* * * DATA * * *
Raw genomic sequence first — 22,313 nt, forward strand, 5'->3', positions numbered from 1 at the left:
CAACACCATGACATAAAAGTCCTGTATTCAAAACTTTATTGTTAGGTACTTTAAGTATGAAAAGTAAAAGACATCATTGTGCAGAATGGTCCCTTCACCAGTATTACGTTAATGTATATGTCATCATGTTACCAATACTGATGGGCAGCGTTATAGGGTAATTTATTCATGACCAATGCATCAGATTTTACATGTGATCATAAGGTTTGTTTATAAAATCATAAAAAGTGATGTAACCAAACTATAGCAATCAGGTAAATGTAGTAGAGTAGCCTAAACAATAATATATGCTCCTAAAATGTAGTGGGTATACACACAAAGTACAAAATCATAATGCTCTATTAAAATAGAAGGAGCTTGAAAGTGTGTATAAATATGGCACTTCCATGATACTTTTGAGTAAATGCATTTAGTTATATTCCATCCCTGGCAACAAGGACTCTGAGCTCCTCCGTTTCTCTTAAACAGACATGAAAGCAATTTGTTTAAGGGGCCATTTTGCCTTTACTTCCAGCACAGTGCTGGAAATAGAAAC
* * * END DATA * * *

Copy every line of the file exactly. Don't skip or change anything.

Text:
Raw genomic sequence first — 22,313 nt, forward strand, 5'->3', positions numbered from 1 at the left:
CAACACCATGACATAAAAGTCCTGTATTCAAAACTTTATTGTTAGGTACTTTAAGTATGAAAAGTAAAAGACATCATTGTGCAGAATGGTCCCTTCACCAGTATTACGTTAATGTATATGTCATCATGTTACCAATACTGATGGGCAGCGTTATAGGGTAATTTATTCATGACCAATGCATCAGATTTTACATGTGATCATAAGGTTTGTTTATAAAATCATAAAAAGTGATGTAACCAAACTATAGCAATCAGGTAAATGTAGTAGAGTAGCCTAAACAATAATATATGCTCCTAAAATGTAGTGGGTATACACACAAAGTACAAAATCATAATGCTCTATTAAAATAGAAGGAGCTTGAAAGTGTGTATAAATATGGCACTTCCATGATACTTTTGAGTAAATGCATTTAGTTATATTCCATCCCTGGCAACAAGGACTCTGAGCTCCTCCGTTTCTCTTAAACAGACATGAAAGCAATTTGTTTAAGGGGCCATTTTGCCTTTACTTCCAGCACAGTGCTGGAAATAGAAAC